During a warm spell about 46,000 years ago, a small band of people took shelter in a cave on the northern slope of the Balkan Mountains in what is now Bulgaria.
A research team has suggested that Neandertals from Europe and Asia around 40,000 years ago chose to use bones from specific animals to make a tool for specific purposes: working hides into leather.
A study published in the journal Bioarcheology of the Near East reveals the characteristics of the population that was buried in the Tell es-Sin necropolis, a Byzantine site dated between the 5th and 7th centuries that is located in Syria, on the left bank from the Euphrates River.
Ancient archaeological sites across the Northern Hemisphere have been littered with a mystery. Where there were hominins, there too could often be found roughly rounded spheres of stone. Some have been dated back to over 2 million years ago, with marks suggesting that the balls had been deliberately shaped.
From the trade routes of the Silk Road or the great Mongol Empire to the equestrian nations of the American Great Plains, horses were the engines of the ancient world.
Researchers studying deformed skulls from an ancient cemetery in Hungary tell of a multicultural transition between locals and migrant Romans.
A new burial chamber has been discovered at the mummification workshop complex of the 26th Dynasty at Saqqara.
In the Eocene, some of the world’s most important mountain ranges emerged and large climate changes took place that affected the future of the planet.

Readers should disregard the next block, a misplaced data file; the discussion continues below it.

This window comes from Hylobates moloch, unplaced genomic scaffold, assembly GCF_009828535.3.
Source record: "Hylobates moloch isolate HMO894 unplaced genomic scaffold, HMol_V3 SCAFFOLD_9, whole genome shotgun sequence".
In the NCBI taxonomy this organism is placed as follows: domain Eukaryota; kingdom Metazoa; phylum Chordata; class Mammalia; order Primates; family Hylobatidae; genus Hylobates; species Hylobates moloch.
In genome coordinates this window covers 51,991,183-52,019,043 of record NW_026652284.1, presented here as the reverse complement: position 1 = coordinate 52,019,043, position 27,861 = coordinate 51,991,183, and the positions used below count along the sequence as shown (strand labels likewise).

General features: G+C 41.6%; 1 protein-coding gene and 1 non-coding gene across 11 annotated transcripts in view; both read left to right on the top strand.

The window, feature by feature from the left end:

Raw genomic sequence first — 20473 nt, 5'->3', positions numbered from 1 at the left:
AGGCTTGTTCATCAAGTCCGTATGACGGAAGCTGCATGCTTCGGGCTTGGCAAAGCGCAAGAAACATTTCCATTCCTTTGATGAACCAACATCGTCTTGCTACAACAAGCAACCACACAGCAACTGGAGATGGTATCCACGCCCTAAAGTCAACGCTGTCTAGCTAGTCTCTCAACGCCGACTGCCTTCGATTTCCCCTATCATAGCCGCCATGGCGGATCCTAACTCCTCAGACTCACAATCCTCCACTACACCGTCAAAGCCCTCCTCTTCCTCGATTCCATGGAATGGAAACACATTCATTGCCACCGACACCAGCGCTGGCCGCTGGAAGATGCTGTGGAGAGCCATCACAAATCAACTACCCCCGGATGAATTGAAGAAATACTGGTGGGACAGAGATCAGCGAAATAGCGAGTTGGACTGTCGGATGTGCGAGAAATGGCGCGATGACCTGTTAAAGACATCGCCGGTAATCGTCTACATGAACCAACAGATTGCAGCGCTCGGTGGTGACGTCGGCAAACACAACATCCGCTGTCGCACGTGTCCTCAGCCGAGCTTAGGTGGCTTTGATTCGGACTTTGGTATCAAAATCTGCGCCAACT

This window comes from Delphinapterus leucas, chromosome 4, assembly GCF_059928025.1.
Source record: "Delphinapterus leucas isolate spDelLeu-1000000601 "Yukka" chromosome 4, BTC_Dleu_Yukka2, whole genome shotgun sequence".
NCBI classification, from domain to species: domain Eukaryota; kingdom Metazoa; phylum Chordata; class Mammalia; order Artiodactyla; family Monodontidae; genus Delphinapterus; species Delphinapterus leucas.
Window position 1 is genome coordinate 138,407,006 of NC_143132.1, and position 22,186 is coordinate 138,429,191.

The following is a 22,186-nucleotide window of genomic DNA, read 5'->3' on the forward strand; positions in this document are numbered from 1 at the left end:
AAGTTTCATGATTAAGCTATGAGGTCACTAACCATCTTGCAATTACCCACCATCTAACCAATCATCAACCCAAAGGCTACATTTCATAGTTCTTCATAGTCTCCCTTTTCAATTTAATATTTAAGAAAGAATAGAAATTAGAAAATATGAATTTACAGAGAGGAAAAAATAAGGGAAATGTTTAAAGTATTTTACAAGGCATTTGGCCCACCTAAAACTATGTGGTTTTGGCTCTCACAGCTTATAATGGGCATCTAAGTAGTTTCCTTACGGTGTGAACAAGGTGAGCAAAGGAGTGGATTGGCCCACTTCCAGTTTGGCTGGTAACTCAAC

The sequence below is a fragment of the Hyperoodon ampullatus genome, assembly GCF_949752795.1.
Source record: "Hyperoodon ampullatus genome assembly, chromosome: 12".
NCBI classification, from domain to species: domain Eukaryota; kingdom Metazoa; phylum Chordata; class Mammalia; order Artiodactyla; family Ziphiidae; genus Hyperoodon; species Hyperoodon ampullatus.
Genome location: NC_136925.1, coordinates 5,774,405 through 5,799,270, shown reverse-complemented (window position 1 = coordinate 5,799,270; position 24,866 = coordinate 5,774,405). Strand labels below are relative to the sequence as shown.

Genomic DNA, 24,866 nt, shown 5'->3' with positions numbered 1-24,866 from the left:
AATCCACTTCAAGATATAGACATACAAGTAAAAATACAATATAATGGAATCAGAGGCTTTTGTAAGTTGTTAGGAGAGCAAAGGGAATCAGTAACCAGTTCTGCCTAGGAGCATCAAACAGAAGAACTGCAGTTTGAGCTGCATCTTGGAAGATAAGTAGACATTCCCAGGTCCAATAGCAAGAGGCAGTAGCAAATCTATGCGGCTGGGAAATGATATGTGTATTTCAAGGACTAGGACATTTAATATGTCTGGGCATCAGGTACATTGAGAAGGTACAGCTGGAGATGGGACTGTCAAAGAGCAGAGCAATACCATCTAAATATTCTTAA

Human evolution is one of the most vibrant areas of scientific investigation. In the past decade we’ve seen many discoveries that add to our understanding of our origins. To mark the 10th anniversary of the Smithsonian’s “David H. Koch Hall of Human Origins,” here are some of the biggest discoveries in human evolution from the…
Neolithic hunter-gatherers who erected massive monoliths in central Turkey 11,500 years ago had command of geometry and a much more complex society than previously thought, archaeologists say.
In a study published in the journal Nature Communications, archaeologists analyzed the molecular remains of food preserved in 6,000-7,000-year-old pottery from 246 pottery sherds from 24 Neolithic sites situated between Portugal and Normandy as well as the Western Baltic.